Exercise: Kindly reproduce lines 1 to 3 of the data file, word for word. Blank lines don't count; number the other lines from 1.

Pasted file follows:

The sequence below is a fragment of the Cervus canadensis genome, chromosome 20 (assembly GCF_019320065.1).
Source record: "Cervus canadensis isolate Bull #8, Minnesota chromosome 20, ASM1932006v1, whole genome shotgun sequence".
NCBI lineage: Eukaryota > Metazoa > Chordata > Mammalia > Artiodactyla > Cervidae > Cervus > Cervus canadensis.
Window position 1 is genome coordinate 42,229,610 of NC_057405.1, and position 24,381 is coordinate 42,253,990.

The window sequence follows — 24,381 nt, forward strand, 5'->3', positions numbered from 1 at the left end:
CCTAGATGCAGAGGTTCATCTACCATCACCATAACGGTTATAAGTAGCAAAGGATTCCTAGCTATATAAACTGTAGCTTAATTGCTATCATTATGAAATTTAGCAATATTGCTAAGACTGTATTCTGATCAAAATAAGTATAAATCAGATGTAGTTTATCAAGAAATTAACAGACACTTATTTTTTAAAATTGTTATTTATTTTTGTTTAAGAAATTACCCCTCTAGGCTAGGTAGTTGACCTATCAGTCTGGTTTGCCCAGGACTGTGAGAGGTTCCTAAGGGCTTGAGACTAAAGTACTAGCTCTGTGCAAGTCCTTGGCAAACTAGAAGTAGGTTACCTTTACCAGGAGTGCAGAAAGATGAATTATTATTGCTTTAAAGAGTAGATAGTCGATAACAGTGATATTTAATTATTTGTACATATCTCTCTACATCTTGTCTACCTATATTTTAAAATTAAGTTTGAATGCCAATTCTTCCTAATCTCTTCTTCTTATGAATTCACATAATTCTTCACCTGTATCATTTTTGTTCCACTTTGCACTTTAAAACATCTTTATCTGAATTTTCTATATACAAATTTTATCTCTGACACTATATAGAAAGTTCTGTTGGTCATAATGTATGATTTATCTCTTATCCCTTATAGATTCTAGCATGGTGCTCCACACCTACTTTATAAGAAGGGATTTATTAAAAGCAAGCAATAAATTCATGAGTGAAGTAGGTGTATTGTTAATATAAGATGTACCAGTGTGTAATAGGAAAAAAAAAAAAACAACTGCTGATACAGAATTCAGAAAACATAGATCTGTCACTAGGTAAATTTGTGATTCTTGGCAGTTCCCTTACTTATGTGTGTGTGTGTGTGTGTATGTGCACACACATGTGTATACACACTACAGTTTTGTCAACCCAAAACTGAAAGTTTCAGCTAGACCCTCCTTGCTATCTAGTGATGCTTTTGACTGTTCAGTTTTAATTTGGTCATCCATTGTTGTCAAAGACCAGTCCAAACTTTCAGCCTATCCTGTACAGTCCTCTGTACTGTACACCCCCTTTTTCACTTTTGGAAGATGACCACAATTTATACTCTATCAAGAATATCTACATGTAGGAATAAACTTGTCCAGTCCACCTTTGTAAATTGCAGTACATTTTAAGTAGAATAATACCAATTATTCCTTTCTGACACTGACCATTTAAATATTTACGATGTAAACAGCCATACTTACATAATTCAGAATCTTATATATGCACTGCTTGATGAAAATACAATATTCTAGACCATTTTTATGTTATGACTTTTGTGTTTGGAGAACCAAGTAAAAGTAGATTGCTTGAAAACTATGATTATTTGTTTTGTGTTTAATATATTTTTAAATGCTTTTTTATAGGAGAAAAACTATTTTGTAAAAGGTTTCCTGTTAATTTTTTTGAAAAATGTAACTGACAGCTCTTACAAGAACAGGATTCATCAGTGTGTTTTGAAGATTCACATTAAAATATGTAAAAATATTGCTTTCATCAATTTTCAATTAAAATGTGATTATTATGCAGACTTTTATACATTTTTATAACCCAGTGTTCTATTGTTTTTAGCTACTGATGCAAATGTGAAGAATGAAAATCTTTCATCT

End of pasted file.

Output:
The sequence below is a fragment of the Cervus canadensis genome, chromosome 20 (assembly GCF_019320065.1).
Source record: "Cervus canadensis isolate Bull #8, Minnesota chromosome 20, ASM1932006v1, whole genome shotgun sequence".
NCBI lineage: Eukaryota > Metazoa > Chordata > Mammalia > Artiodactyla > Cervidae > Cervus > Cervus canadensis.